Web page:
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We at IT Manager's Journal have put together two sides of a powerful story that may affect a large number of IT shops -- whether they are current customers of Oracle Corp., or are considering a future investment in Oracle products and services.
Table of Contents
1. Documents submitted for review
2. New document proposals
3. Updated HOWTOs, FAQs and Guides
4. News in The LDP world
4.1. Iceland Icenet mirror moved
5. HOWTO contribute to TLDP
Intel has historically dragged its feet in releasing drivers and other supporting software for computers running Linux...the chipmaker has decided to make an effort to remedy this situation. Intel announced yesterday that it is adjusting its release schedule for Linux drivers to match the release schedule for Windows drivers.
The previous security errata (2.4.22-1.2173) unfortunatly [sic] contained a bug
which made some systems unbootable, due to breakage in the aacraid scsi
driver. This update contains no further changes vs 2173.
Malware is a set of instructions that run on your computer and make your system do something that an attacker wants it to do. I strongly encourage you to run attack and defensive tools in a laboratory of your own. Here's how.
The Open Source model – and by Open Source we mean products that adhere to the Open Source Initiative (OSI) guidelines – doesn't, and may never, work for many important software domains. All religious fervor aside, this is a reality because customers say so. We may want it to be otherwise, but the ultimate arbiters in the Open Source versus proprietary debate are customers.
Open source software contributor Russell Coker has been hired by Red Hat Australia’s development team to amalgamate the Security Enhanced Linux (SELinux) architecture into the vendor’s forthcoming Fedora and Enterprise Linux distributions.
Less than a week after it discovered that parts of its Windows 2000 and NT source code were leaked to the Internet, Microsoft officials are now finding that a kind of grassroots peer review of its code is sprouting among programmers and the merely curious from all points of the globe.
I recently discovered, by chance, that one regular on Groklaw, mac586, works at the Pentagon. Naturally, I couldn't resist asking if it is true what a Congressional aide told me last month that the Department of Defense loves GNU/Linux.
Several security related problems have been fixed in the Linux kernel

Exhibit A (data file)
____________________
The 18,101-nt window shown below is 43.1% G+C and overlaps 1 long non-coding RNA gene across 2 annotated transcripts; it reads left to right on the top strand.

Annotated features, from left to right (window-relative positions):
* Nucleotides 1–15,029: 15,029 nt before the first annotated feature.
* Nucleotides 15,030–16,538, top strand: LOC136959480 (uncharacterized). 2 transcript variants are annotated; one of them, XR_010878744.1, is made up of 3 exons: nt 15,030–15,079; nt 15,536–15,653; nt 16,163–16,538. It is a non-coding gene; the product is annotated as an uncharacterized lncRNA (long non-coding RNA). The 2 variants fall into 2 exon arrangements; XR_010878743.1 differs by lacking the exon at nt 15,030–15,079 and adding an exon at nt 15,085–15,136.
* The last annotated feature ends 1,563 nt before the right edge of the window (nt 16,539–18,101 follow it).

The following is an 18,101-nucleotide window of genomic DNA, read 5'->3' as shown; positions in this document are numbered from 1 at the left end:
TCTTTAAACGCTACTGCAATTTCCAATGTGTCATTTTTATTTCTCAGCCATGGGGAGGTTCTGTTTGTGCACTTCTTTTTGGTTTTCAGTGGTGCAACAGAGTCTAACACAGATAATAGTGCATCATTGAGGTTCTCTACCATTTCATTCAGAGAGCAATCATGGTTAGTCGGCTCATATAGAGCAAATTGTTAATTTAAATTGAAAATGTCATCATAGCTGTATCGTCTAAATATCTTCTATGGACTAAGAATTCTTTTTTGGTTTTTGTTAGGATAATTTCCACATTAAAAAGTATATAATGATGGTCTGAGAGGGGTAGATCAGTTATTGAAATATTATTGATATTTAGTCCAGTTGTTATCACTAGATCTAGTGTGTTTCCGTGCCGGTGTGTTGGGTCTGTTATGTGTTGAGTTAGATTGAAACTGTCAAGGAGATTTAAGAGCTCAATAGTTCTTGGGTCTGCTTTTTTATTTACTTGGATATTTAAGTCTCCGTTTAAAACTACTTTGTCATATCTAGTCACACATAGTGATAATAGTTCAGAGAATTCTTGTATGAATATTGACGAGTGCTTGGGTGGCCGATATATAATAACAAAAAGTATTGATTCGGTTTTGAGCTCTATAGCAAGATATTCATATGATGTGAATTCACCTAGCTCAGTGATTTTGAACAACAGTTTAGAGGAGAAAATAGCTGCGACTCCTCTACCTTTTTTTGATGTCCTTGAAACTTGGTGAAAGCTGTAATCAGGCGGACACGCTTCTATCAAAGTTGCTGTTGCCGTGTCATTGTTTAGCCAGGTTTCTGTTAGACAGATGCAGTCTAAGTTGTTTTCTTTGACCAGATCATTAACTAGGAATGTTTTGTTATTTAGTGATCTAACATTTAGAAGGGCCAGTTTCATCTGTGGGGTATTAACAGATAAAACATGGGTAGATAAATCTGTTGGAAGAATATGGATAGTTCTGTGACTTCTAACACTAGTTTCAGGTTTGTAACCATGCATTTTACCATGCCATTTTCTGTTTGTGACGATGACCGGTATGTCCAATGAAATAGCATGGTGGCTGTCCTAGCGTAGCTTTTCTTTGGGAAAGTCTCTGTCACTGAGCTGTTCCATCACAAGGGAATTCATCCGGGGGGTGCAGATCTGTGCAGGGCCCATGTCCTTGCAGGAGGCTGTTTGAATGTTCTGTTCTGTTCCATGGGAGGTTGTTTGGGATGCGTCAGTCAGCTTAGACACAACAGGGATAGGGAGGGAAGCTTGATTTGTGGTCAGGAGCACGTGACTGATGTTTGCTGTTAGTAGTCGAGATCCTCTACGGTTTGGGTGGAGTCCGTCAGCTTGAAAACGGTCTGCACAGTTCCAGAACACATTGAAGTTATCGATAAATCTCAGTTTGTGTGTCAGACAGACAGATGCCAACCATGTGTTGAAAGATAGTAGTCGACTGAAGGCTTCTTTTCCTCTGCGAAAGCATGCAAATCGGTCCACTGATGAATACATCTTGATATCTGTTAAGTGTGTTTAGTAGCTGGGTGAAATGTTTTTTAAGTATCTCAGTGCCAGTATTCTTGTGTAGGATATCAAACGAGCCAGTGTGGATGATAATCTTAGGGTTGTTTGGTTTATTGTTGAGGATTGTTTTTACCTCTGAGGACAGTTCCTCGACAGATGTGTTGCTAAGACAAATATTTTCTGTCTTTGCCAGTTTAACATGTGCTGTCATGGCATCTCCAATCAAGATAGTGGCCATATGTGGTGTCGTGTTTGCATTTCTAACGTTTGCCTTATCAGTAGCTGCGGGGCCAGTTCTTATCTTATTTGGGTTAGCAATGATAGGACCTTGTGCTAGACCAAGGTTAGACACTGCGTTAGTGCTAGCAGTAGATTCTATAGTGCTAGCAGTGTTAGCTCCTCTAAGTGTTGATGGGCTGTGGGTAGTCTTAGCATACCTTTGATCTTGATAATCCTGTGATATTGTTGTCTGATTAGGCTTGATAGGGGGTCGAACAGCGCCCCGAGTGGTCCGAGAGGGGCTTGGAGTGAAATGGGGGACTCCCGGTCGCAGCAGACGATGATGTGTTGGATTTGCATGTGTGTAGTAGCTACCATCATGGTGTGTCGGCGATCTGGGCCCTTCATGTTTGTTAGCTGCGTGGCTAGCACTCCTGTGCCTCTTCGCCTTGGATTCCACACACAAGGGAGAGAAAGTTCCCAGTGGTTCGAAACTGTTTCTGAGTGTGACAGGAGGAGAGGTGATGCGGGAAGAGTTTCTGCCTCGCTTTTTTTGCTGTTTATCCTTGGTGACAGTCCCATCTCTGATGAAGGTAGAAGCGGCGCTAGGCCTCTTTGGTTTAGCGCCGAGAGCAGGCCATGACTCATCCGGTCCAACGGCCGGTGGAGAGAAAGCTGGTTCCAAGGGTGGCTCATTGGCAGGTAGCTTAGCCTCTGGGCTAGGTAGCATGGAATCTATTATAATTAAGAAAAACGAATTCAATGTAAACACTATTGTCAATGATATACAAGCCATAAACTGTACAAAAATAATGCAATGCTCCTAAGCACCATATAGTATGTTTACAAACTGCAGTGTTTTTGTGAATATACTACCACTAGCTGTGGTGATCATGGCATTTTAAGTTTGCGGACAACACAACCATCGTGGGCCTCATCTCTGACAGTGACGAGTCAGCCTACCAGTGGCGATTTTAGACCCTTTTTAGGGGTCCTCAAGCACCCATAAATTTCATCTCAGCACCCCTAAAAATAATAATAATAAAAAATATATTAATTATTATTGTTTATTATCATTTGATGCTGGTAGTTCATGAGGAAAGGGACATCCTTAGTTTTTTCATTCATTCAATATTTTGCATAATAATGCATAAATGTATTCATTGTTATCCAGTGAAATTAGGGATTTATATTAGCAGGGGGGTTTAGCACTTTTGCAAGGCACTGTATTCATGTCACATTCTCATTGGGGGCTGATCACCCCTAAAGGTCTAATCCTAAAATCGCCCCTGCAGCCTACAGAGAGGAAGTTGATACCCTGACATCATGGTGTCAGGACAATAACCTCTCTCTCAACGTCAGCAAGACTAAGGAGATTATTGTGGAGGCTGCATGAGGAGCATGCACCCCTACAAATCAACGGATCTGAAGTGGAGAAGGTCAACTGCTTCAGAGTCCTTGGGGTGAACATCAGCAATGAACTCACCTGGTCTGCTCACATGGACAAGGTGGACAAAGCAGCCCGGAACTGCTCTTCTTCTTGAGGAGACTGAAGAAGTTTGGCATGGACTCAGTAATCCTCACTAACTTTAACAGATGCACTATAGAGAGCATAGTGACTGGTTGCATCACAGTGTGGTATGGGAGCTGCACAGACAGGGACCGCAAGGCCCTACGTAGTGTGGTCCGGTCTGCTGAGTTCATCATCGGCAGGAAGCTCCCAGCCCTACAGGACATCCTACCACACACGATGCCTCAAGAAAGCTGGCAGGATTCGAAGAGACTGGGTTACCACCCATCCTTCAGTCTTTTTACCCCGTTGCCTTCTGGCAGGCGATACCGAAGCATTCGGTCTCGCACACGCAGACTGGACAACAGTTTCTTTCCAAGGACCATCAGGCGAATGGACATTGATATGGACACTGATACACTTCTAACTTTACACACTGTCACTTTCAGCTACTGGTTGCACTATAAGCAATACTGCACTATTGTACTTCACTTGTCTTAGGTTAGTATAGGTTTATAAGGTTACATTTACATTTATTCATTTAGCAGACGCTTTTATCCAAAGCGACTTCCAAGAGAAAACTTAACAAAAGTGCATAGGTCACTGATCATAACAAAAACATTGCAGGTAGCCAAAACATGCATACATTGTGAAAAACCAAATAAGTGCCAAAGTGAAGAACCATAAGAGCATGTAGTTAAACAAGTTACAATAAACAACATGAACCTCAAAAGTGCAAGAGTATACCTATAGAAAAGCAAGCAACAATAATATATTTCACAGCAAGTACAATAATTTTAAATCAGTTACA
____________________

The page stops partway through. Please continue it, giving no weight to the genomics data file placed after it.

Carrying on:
2.4.17 used for the S/390 architecture, mostly by backporting fixes
from 2.4.18 and incorporating recent security fixes.
Still, Firefox is a nimble contender to the lumbering IE. Look to Firefox to take chances on innovative tools that Microsoft won't risk developing. If you're not the adventurous type, you'll prefer to keep safe and stable with IE.
Finishing the lab setup, the benefits of OpenOffice.org and looking to the future.
No, I'm not going all "New Age" on you, this time I'm looking at how computers are going to get a 3rd dimension and how this will change the way we interact with them. The previous parts of this series have been based on extrapolations or previous history. This time I'm looking further forward, when technologies currently in long term development become available and open up a whole new realm of possibilities.
Combined with the Linux-based, telco-grade Whirlwind, Telco Perl brings the power, cost savings and flexibility of one of the world's most popular application programming languages to telecommunications resellers and systems integrators for the first time.
Smarting from criticism from open-source programmers, Intel has committed to release Linux versions of essential supporting software at about the same time it releases Windows versions.
I considered reviewing Debian for this article. I downloaded a copy of Debian 3.0r2, making sure to get the disk with the 2.4 kernel.
Two format string and two buffer overflow vulnerabilities were
discovered in metamail by Ulf Harnhammar. The updated packages are
patched to fix these holes.
Another bug in the Kernel's do_mremap() function, which is unrelated to
the bug fixed in SuSE-SA:2004:001, was found by Paul Starzetz.
I hate to say I told you so, but I told you so. MyDoom was programmed to send spam, and it is... Will Darl apologize for leaping to ugly conclusions before all the facts were in? Will journalists and editorial writers and analysts take note and make corrections?
Here is a "proof of concept" exploit for the mremap() vulnerability in the kernel.
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